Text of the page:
The mutilations and even death are ordinary occurrences in those people’s lives. When a woman falls from the stares, nobody is shocked, a bit dismayed at the most. The atmosphere is very strict and uncompromising, but people within it are lax and somewhat careless. They have long abandoned their emotions, because in order to survive in this crazy game, they could not trust their heart. People’s main goal was to trick the system into thinking that they found their soul mate… and do it fast.

The Ideas

First of all, the movie showcases the ridiculous nature of people’s obsession with finding a partner. Today there are many websites out there which intend to couple you with a person most appropriate for you. They use questionnaires and algorithms to determine the degree of your compatibility.

However, just like in real life, it does not work all that well in Lobster. The hotel residents are supposed to pinpoint their distinguishing characteristic and look for a partner based on it. Quite often they resort to extreme measures to prove their match. For instance, John smashes his nose to connect with the Nosebleed Woman, while David fakes being a psychopath to partner with a Heartless Woman. If this is not a satire on how people pretend to be what they are not to impress a potential mate on a real-life date, then I do not know what else to say.

Secondly, the director mocks humans’ desire to stay single and independent. It is another extreme, which, like all extremes, proves ineffective. Outside of the hotel, there is a community of people living in the woods and denying any romantic relationships. Just like in the hotel, the punishments for disobedience are macabre and absurd. Today many would mock those in long-lasting relationships as ignorant and outdated, bragging about their autonomy. Lanthimos reveals the danger and absurdity of these polar visions.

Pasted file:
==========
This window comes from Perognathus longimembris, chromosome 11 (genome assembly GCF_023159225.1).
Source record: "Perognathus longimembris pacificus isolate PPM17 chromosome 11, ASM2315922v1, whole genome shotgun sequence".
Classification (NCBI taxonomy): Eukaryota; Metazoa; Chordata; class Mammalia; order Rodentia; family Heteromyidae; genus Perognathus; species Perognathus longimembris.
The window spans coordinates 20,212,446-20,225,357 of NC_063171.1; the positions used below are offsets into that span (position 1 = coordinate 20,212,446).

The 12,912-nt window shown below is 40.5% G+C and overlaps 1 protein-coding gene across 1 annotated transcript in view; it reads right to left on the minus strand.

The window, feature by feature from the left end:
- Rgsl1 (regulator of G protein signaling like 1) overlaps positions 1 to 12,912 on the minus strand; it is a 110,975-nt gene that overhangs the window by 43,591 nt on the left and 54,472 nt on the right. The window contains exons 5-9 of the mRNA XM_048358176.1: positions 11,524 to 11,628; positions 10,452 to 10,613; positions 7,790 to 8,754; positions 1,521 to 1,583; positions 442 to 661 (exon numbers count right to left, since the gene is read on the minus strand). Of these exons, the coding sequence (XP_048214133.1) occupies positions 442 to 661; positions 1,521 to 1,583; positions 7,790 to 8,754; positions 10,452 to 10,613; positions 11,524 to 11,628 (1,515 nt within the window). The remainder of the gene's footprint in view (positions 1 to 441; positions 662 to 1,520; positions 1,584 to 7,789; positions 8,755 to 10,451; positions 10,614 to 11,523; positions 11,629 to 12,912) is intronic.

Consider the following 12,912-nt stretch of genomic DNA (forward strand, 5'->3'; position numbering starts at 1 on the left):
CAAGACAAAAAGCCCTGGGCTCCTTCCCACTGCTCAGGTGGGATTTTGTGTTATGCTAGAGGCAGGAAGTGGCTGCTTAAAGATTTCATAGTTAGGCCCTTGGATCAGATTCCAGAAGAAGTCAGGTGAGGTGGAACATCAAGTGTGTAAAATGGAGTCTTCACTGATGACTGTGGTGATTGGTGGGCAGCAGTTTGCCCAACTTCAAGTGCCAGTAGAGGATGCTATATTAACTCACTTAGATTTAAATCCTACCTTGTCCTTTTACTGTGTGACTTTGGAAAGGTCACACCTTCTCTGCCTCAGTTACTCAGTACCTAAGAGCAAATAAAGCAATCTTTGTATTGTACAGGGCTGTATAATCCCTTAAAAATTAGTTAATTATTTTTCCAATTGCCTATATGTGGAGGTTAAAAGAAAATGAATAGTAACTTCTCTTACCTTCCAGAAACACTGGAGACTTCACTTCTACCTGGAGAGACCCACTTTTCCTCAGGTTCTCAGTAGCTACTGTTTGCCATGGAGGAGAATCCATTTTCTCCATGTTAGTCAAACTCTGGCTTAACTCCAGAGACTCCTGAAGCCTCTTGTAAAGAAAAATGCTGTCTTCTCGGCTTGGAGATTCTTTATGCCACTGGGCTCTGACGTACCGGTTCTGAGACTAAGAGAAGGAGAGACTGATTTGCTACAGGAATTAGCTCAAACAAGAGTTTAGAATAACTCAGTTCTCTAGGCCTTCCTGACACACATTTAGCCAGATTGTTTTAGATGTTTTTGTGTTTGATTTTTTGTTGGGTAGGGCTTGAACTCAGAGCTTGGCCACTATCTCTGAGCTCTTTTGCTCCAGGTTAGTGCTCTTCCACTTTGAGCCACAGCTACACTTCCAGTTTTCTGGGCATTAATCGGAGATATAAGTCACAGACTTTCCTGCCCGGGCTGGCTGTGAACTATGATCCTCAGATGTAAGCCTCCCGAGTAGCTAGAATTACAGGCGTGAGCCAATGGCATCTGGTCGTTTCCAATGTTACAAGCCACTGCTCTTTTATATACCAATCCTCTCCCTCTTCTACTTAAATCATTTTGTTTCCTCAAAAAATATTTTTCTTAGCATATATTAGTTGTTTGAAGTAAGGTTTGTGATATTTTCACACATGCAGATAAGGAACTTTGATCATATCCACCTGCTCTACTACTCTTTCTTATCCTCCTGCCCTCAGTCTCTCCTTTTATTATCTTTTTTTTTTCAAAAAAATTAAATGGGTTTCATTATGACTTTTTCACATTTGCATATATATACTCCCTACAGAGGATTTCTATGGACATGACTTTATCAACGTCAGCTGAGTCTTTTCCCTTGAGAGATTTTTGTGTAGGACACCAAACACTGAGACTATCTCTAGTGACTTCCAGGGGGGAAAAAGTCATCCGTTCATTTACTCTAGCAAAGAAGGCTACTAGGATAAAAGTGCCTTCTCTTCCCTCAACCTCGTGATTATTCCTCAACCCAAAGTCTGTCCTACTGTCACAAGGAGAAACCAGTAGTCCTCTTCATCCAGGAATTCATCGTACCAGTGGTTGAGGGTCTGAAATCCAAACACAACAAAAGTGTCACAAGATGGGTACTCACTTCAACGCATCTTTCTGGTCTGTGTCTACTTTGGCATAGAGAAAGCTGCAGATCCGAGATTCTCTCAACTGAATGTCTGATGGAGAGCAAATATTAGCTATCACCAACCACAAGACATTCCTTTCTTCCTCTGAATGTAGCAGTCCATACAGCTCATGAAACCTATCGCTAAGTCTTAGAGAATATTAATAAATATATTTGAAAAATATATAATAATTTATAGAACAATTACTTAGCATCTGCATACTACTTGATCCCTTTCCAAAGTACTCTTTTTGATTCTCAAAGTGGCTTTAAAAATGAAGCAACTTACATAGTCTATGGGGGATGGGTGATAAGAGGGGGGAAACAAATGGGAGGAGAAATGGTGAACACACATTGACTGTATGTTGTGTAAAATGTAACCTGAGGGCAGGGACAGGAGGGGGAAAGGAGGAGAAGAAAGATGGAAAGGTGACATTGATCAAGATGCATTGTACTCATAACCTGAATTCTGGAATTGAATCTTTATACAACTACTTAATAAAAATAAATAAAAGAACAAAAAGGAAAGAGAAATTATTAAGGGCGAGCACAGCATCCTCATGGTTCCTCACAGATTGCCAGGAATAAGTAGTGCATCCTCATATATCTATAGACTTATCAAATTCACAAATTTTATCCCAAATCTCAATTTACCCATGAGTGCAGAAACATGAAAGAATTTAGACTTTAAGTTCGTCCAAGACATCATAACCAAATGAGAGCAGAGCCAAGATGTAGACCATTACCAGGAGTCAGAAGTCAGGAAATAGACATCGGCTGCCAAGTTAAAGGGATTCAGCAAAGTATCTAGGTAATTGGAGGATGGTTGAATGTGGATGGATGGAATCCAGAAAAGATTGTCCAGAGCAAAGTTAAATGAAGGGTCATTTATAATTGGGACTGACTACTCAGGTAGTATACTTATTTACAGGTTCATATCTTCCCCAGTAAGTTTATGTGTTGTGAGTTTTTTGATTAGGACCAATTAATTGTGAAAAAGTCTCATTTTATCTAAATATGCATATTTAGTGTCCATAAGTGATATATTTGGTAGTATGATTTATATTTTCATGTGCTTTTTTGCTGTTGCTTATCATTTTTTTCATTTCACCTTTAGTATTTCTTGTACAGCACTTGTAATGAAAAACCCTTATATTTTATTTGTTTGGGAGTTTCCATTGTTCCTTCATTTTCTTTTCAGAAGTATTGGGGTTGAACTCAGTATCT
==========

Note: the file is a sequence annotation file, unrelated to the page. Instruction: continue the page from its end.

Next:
Is It a Worthy Movie?

Well, the critical acclaim has been above average, and the viewers in their majority enjoyed it. Nonetheless, there are aspects which could potentially turn you off from liking this movie.

First of all, it is the stark difference between the first (hotel) and the second (forest) parts of the movie. I personally loved the beginning of the film. It presented a dystopian society which put people under control and surveillance and forced them into forming artificial relationships. The black humor undertones and the philosophical satire permeated the hotel events which both troubled and entertained me. The forest part, on the contrary, is much more romantic and somewhat mundane.

Secondly, let’s face it – Lobster is a very weird movie. It is art house, so if you are not used to this genre, it will be hard for you to be entertained by it. You might just end up questioning everything that is happening on the screen. It will prevent you from grasping the movie’s message. Therefore, Lobster is, definitely, not for a Hollywood lover, unless they are really open-minded and ready to absorb something out-of-ordinary.

Thirdly, the film’s characters are rather detached and not very relatable. Even David the protagonist very rarely shows some emotion, mostly holding the stiff upper lip. It was the director’s intention to construct characters so afraid to be punished that to be completely repressed in their own bodies. However, some viewers may find such lack of feeling and emotion deplorable. So, whether you decide to watch this movie or refrain from it, do not let those idiosyncrasies stunt you.


All in all, Lobster, although lacking some of the usual Hollywood excitement and overblown emotions, is a pretty decent philosophical film. Some of the characters may come off as lackluster and unrealistic, but the viewer should remember that all those distortions are intentional.

Lobster means to mock the society in which both loneliness and the utter commitment are sins. Therefore, I would definitely recommend this movie.

Rated 4.5 | 233 votes.